As a foreigner, I am a latecomer to the appreciation for Martin Luther King Jr. that is celebrated in January each year. I have been aware of the name of the great man since I was a child. However, the far-reaching significance of all that Martin Luther King has stood for has not hit me until I began life in the United States.
For those of you who don’t know me well, I was a pastor of a black church in Bellwood for two years after graduating from Moody in 2000. I have a mixed-race family. My son is African-American Latino, and my daughter is Chinese. I have lived in Japan and Pakistan. In other countries I have been judged based on the colour of my skin rather than the content of my character, and I want a world where my children will be free from such judgement. Martin Luther King Jr. was a leader and spokesperson for a movement that had the bravery to stand in the face of contempt and offer non-violent resistance. When ugliness could have been met with ugliness, Martin Luther King crafted monumental words of beauty. When pent up frustration could have led to violence, Martin Luther King went out for a walk. He marched with 200,000 all the way to the seat of government and asked people to listen to his dream.
Fortunately for all of us, the strength of the moral truth won out. Attitudes and laws were changed and continue to do so. However, I am witness that there is much still to do. When my son was 5, I saw a large boy stand over him after my son blocked his shot in soccer. The other 5-year-old’s words were racially charged. I have seen members of my Bellwood congregation jailed and held under dubious circumstances. I have seen that we still have a long way to go.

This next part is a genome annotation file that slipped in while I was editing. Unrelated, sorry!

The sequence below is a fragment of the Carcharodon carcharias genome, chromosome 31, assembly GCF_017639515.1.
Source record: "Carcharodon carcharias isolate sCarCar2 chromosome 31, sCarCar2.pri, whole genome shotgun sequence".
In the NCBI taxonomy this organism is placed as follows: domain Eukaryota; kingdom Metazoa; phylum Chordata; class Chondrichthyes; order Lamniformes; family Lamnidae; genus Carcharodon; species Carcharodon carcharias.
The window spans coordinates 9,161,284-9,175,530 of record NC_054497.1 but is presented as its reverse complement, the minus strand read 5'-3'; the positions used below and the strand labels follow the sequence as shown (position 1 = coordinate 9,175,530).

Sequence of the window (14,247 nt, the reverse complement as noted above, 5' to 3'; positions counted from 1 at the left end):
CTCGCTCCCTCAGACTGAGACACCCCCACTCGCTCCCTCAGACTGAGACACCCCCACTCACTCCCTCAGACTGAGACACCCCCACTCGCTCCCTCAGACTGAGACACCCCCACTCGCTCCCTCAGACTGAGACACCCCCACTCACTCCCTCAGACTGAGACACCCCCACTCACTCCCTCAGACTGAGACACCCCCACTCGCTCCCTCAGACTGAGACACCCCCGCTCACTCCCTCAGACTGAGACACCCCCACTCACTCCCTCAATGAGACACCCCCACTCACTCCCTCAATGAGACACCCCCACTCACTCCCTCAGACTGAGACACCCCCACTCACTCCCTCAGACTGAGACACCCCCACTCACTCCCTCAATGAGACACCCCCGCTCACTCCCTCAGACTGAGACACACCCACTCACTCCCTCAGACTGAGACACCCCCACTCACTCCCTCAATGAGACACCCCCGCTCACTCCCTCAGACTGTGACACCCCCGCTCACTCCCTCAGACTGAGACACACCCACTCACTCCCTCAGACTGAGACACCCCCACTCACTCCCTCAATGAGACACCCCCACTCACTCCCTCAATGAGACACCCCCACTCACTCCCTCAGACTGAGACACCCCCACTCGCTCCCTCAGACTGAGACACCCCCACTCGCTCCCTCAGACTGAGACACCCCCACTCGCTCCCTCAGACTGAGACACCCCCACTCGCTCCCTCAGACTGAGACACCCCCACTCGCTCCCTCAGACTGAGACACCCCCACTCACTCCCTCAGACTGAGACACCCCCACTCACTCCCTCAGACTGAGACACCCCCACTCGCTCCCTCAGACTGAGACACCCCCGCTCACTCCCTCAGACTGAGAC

Martin Luther King Jr. is quoted as saying, “If we are to go forward, we must go back and rediscover those precious values – that all reality hinges on moral foundations and that all reality has spiritual control.” To truly progress we do not lose our anchor in the ancient truths. If we worship progress and forget eternal truth, we become like ships losing their mooring blown on the seas and subject to the volatile tides of whimsical change. As a minister, MLK knew that there are sure moral absolutes to build upon. Immoral choices are unstable and need to be spiritually submitted to the righteousness of God. I believe that Moody Bible Institute is better positioned than most to bring sound spiritual insight to an age of progress. May we communicate in word and deed that in Christ ‘there is no Gentile or Jew, circumcised or uncircumcised, barbarian, Scythian, slave or free, but Christ is all, and is in all.’
However, where there is unity in the body of Christ, there is also diversity. God has created one body in many parts. So, with equity and compassion each member of the body must work toward unity while celebrating diversity. This reflects the reality of the triune Creator who created mankind in his image. As image bearers let us be humble. Let us honour Martin Luther King Jr. by remembering the cause that he gave his life for. Let his character point beyond himself to the greater Kingdom of God. May we bring God’s Kingdom with a lack of prejudice and embodiment of justice that is reflected on earth as it is in Heaven.